[News analysis] N. Korean nuclear threat takes on new weight, destabilizing US-led security status quo

Posted on : 2023-09-15 15:36 KST Modified on : 2023-09-15 15:36 KST
It’s hard to predict how far North Korea and Russia will go in their dangerous liaison
North Korean leader Kim Jong-un sits down for talks with Russian President Vladimir Putin in Russia. (KCTV/Yonhap)
North Korean leader Kim Jong-un sits down for talks with Russian President Vladimir Putin in Russia. (KCTV/Yonhap)

North Korea’s summit with Russia on Wednesday, which came as the US and China-Russia move to set up opposing blocs, elevates North Korea into a major variable that could rattle the global security environment as far away as Europe and the continental US. The North Korean nuclear issue, which remains unresolved after three decades, has now become a serious burden not only on the Korean Peninsula and in East Asia but around the world.

During his visit to Russia, North Korean leader Kim Jong-un reached an agreement for even closer strategic and tactical collaboration with Russia, a permanent member of the UN Security Council, as Pyongyang’s state-run Korean Central News Agency reported on Thursday. That enables North Korea to shake off the isolation that has plagued it for more than 30 years, since the collapse of the socialist bloc, and join the common front against the US.

After establishing diplomatic relations with South Korea following the end of the Cold War, China and Russia effectively gave North Korea the cold shoulder, disregarding their traditional friendship. Left on its own, North Korea sought to guarantee its survival through the dangerous path of developing nuclear weapons so as to push the US to normalize relations.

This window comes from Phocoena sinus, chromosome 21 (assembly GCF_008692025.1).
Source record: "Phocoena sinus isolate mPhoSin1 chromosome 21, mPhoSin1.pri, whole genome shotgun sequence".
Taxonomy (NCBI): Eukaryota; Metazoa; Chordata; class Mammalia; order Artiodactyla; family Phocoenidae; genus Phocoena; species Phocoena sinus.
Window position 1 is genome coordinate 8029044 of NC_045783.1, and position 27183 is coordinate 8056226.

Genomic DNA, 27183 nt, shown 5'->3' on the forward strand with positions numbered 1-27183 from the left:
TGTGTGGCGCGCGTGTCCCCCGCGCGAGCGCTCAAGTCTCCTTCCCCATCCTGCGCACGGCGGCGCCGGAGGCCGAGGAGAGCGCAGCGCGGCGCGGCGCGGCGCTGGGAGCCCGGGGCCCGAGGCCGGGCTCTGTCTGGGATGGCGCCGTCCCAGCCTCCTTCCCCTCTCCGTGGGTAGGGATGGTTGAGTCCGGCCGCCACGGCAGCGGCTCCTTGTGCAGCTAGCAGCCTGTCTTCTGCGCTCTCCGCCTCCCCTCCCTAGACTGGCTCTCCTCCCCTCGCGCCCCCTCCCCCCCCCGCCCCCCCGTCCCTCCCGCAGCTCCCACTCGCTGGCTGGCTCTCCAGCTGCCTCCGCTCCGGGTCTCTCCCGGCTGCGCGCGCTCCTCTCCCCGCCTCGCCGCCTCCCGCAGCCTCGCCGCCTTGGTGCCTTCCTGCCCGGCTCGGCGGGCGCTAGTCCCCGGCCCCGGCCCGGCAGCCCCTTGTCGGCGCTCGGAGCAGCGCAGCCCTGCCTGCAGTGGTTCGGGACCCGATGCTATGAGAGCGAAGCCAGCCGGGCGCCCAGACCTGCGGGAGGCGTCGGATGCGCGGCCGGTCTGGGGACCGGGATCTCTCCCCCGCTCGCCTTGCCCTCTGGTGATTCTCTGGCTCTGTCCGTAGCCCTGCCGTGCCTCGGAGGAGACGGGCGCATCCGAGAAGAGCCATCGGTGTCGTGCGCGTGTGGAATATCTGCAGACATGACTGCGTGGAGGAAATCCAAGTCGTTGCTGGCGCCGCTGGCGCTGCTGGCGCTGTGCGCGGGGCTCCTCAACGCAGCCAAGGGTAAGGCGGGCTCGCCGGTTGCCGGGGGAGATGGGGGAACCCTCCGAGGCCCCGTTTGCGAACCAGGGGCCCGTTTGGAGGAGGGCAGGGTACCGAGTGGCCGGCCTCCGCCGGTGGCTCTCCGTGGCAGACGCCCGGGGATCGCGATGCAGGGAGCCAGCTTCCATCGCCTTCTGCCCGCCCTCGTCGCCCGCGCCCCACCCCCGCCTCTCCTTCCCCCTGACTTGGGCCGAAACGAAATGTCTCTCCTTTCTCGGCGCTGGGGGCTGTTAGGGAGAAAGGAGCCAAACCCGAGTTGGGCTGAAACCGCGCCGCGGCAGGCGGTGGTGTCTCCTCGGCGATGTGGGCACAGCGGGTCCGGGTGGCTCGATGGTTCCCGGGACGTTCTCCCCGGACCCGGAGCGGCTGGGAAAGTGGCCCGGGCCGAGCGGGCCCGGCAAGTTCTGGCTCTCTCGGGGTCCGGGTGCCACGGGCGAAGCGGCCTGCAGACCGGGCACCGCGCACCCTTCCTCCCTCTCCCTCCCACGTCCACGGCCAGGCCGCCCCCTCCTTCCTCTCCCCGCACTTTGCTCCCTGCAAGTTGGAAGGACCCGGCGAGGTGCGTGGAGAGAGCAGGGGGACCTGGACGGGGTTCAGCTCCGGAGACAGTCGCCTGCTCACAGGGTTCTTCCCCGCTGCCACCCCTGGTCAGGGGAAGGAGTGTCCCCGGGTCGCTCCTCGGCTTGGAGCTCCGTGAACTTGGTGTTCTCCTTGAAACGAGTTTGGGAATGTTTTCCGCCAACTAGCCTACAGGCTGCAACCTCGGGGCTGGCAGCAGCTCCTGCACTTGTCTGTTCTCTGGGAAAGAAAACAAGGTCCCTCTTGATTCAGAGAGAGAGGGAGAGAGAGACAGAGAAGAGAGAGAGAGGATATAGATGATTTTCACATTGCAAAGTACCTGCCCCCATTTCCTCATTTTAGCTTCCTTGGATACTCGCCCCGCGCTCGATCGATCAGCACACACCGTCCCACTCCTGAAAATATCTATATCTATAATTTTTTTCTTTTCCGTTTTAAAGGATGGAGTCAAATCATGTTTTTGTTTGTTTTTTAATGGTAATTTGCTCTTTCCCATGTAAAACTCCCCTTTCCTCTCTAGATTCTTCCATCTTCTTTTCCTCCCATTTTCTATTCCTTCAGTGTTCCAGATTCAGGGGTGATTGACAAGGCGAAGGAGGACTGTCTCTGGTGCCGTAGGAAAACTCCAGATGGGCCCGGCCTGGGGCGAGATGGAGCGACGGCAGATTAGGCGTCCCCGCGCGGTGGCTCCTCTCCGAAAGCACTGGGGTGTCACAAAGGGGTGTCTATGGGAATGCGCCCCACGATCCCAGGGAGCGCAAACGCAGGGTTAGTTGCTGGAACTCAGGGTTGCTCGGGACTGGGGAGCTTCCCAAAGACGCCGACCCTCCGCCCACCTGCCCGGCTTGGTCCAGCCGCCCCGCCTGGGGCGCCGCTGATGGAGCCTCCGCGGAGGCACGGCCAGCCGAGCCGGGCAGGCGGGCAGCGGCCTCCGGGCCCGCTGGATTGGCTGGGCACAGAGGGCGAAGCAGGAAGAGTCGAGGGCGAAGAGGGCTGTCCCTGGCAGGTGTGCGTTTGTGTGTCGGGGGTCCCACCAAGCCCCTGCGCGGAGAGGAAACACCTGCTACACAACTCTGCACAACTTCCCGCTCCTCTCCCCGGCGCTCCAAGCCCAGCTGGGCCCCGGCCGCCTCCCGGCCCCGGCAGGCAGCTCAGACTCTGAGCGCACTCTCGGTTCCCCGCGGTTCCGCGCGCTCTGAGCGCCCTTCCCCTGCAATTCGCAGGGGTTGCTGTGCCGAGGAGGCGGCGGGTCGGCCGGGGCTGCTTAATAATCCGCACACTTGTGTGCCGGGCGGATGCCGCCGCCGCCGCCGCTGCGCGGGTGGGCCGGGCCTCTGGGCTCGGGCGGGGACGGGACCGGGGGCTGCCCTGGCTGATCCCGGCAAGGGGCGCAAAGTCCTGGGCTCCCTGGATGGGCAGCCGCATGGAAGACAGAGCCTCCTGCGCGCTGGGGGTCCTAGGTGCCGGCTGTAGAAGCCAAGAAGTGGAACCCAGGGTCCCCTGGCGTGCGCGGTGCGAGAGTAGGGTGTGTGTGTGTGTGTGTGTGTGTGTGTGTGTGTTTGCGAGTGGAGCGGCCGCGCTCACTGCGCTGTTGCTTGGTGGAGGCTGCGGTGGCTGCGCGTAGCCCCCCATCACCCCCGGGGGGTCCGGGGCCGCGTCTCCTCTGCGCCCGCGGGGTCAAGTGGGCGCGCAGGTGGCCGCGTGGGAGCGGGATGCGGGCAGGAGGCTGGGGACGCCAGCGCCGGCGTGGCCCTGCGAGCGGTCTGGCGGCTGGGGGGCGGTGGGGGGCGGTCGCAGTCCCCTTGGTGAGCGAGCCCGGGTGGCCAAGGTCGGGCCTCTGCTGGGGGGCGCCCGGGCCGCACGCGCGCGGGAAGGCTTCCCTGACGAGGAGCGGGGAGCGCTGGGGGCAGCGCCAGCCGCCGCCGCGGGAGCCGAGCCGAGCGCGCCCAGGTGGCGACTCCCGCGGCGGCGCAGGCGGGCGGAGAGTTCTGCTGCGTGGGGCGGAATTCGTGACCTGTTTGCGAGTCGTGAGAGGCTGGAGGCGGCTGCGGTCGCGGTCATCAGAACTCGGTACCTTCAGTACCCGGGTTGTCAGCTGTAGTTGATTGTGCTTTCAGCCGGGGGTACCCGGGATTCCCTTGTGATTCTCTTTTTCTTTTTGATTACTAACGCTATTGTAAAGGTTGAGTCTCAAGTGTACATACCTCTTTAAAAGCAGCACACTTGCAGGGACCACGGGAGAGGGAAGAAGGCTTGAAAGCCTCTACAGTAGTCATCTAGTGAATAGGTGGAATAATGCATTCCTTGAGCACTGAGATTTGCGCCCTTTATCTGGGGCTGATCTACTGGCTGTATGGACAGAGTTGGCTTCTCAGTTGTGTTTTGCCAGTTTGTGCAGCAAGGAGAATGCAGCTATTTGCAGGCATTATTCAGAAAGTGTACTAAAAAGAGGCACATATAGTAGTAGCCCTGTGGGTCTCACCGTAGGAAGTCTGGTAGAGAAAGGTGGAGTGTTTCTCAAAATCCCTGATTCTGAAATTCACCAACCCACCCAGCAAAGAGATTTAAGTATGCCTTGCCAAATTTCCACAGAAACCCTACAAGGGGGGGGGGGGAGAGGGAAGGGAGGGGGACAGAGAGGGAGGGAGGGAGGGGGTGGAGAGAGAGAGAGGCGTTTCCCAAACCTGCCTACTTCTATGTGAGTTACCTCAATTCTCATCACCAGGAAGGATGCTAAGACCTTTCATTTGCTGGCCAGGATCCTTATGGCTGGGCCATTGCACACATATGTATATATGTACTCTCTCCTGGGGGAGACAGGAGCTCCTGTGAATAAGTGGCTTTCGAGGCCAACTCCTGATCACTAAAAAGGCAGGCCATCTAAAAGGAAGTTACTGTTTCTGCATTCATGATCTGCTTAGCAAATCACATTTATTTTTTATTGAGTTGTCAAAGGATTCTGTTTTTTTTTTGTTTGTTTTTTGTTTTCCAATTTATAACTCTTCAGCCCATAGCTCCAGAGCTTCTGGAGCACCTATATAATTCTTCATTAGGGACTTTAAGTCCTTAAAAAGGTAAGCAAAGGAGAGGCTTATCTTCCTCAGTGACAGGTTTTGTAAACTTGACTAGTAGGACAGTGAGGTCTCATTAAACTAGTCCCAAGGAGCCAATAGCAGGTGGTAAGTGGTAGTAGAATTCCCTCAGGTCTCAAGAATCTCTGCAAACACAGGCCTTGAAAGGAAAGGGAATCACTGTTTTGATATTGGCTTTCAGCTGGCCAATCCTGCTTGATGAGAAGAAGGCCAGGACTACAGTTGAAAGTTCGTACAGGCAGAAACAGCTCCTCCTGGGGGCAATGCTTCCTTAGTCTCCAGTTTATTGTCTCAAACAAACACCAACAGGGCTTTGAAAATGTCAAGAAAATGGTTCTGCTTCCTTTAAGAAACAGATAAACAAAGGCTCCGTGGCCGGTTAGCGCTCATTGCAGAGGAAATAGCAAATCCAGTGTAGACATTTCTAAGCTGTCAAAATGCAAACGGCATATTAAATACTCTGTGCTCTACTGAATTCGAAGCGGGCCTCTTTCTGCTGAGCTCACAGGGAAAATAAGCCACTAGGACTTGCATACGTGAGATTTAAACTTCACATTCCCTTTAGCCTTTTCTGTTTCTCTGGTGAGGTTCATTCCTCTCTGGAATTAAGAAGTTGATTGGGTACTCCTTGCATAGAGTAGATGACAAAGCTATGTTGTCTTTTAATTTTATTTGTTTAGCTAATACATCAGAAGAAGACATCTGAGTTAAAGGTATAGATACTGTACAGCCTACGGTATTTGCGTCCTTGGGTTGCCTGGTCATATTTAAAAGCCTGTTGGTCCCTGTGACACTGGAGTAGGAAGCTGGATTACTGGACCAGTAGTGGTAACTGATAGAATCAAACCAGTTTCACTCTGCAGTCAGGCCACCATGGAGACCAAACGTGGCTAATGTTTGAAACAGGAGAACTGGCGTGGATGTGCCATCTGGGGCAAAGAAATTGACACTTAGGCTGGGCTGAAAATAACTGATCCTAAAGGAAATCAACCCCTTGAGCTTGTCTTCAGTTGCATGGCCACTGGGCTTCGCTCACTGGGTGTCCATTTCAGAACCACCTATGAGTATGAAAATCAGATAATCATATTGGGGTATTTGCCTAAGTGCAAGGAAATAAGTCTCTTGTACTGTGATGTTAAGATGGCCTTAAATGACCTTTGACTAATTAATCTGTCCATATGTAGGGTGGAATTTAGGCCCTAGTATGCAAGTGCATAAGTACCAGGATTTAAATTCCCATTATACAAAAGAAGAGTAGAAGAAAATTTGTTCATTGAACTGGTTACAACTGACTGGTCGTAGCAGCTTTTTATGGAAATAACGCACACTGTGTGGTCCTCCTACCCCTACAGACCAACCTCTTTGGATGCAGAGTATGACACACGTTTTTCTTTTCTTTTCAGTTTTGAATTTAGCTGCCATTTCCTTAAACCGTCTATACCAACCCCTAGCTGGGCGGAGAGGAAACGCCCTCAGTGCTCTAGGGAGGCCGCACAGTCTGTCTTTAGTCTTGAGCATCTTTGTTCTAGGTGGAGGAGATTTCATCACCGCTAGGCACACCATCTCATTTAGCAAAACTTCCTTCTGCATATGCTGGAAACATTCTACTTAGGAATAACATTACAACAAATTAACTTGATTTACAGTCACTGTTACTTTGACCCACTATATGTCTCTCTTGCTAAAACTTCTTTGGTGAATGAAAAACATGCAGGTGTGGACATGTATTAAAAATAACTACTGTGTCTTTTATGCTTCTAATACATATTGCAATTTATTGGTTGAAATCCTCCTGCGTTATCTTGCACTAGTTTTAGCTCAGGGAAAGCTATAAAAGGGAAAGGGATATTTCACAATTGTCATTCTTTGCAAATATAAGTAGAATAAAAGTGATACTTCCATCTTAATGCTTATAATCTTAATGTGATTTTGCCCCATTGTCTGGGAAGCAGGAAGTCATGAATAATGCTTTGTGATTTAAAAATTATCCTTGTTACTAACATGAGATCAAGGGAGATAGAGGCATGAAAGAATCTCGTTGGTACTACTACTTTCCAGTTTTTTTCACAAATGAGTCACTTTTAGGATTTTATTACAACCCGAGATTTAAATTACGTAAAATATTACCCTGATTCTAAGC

The US has also sought to resolve the nuclear issue and bring North Korea into the US-led international order, at times with Chinese and Russian support (the six-party talks from 2003 to 2008) and at times through bilateral negotiations with Pyongyang (the Geneva Agreed Framework of 1994, the nuclear talks in 2018 and 2019).

Despite sympathizing with North Korea’s plight, China and Russia, as permanent members of the UN Security Council, voted in favor of 11 sanctions resolutions against North Korea following the North’s first nuclear weapon test in 2006. But after the second North Korea-US summit in Hanoi in February 2019 regrettably ended without an agreement, North Korea basically abandoned the idea of normalizing relations with the US and moved down the path of upgrading its nuclear arsenal.

Since then, the geopolitical situation has changed radically. Strategic competition between the US and China has gone into full swing since Joe Biden became US president, and war broke out in Ukraine at the end of February 2022. The US has defined China as a challenger and Russia as a threat.

The US has been ramping up its containment of China through the Quad (Quadrilateral Security Dialogue), AUKUS (a trilateral security pact with Australia and the UK) and the trilateral alliance it has been seeking to arrange with South Korea and Japan. The US has also been fully supplying Ukraine in its fight against Russia while maintaining punishing economic sanctions on Russia along with the other members of the Group of Seven. China and Russia have been strengthening their strategic cooperation while announcing a “no-limits partnership.”